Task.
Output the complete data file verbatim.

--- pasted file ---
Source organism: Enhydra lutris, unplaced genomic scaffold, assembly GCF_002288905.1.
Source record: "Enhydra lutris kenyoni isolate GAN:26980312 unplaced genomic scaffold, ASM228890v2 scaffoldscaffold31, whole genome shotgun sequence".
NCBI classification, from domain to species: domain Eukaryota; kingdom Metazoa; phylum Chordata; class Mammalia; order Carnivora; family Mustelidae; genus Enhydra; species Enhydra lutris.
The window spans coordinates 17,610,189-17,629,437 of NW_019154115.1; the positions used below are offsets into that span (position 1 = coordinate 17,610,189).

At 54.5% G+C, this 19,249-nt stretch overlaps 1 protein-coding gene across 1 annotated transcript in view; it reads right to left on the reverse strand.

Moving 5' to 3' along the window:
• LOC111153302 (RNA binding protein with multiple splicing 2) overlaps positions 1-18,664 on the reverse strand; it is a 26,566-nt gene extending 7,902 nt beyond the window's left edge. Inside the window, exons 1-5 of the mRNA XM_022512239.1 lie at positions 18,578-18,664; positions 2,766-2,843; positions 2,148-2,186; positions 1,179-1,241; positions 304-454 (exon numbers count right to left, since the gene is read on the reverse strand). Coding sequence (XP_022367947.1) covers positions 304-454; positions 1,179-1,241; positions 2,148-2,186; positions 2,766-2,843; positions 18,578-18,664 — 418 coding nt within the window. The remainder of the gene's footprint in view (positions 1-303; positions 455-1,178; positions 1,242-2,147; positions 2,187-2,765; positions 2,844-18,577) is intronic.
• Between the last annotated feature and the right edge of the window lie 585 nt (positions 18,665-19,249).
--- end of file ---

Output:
Source organism: Enhydra lutris, unplaced genomic scaffold, assembly GCF_002288905.1.
Source record: "Enhydra lutris kenyoni isolate GAN:26980312 unplaced genomic scaffold, ASM228890v2 scaffoldscaffold31, whole genome shotgun sequence".
NCBI classification, from domain to species: domain Eukaryota; kingdom Metazoa; phylum Chordata; class Mammalia; order Carnivora; family Mustelidae; genus Enhydra; species Enhydra lutris.
The window spans coordinates 17,610,189-17,629,437 of NW_019154115.1; the positions used below are offsets into that span (position 1 = coordinate 17,610,189).

At 54.5% G+C, this 19,249-nt stretch overlaps 1 protein-coding gene across 1 annotated transcript in view; it reads right to left on the reverse strand.

Moving 5' to 3' along the window:
• LOC111153302 (RNA binding protein with multiple splicing 2) overlaps positions 1-18,664 on the reverse strand; it is a 26,566-nt gene extending 7,902 nt beyond the window's left edge. Inside the window, exons 1-5 of the mRNA XM_022512239.1 lie at positions 18,578-18,664; positions 2,766-2,843; positions 2,148-2,186; positions 1,179-1,241; positions 304-454 (exon numbers count right to left, since the gene is read on the reverse strand). Coding sequence (XP_022367947.1) covers positions 304-454; positions 1,179-1,241; positions 2,148-2,186; positions 2,766-2,843; positions 18,578-18,664 — 418 coding nt within the window. The remainder of the gene's footprint in view (positions 1-303; positions 455-1,178; positions 1,242-2,147; positions 2,187-2,765; positions 2,844-18,577) is intronic.
• Between the last annotated feature and the right edge of the window lie 585 nt (positions 18,665-19,249).